Jamie Wallis last week came out as the first openly transgender MP, heralded by some sections of the mainstream press as a huge win for LGBT+ rights. But it surprised some that he is a member of the Conservative Party. Wallis, MP for Bridgend, said someone tried to blackmail him in April 2020 and extort £50,000 from him.
Wallis went public when last week Tory leader Boris Johnson made a joke alluding to Labour leader Keir Starmer’s support for trans rights at a private dinner for MPs. Johnson said, “Good evening ladies and gentleman. Or, as Keir Starmer would put it, people who are assigned female or male at birth.”
We must stand clearly in solidarity with anyone who faces “outing” and blackmail as Wallis has. And Johnson offered his support to Wallis in the commons shortly after his announcement. That Johnson is happy to make transphobic jokes in private but lend support to Wallis in public underlines this hypocrisy, as does Willis’ voting record.
He’s happy to vote for legislation such as the Police, Crimes, Courts and Sentencing Bill. LGBT+ rights and transgender rights in particular have been won by protest—something the bill wants to criminalise. And Wallis alluded to the backlash he would receive in his statement, saying, “I always imagined I would leave politics well before I said this out loud.”
The Conservative Party has never and will never be a place where transgender and non-binary people are welcome. That’s clear with the history of the Tories, from the introduction of Section 28 in the 1990s, through to its opposition to equal marriage. Blackmail is a horrific crime and something that LGBT+ people often face in society.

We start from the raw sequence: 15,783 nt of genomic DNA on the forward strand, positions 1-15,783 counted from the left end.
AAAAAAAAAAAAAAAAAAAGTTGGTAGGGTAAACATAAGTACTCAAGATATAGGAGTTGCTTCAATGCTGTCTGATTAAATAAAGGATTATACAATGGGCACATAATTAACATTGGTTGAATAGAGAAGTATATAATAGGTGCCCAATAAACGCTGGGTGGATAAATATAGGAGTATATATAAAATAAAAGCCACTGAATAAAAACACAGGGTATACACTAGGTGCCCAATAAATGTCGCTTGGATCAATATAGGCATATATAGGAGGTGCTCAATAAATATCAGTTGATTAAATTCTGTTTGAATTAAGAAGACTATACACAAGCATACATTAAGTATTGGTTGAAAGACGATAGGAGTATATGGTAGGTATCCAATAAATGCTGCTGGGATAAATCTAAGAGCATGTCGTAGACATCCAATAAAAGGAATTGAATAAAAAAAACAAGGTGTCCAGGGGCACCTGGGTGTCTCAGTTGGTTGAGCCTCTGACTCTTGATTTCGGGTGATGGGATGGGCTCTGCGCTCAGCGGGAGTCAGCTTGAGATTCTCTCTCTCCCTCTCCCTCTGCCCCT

We must not allow the hypocrisy within the Tory party itself to go unchecked. Johnson and his mates at the top of the party are deeply transphobic. Trans faces in high places is not the way to win liberation, only by fighting the Tories through struggle can we win the change we need.
The far right Ukip party intended recently to hold a “free speech” conference in Newcastle. It was clear from the platform of speakers that their actual intention was to defend racism and bigotry. This alongside Ukip’s lurch further to the right meant that anti-racists had to oppose the event.
Pressure from Stand Up To Racism forced Ukip to postpone the meeting. The organisers were sent packing with their tails between their legs. At the heart of the campaign was the politics of the Socialist Workers Party and the idea that working class people can change the world. We mobilised wider forces and contacted local MPs, trade unions and activists who live and work in the northeast of England.
Mobilising the working class against a far right meeting with a platform that included fascists and key far right figures showed both the urgency and the seriousness of the situation. The week before the event, the hotel announced that the event had been cancelled.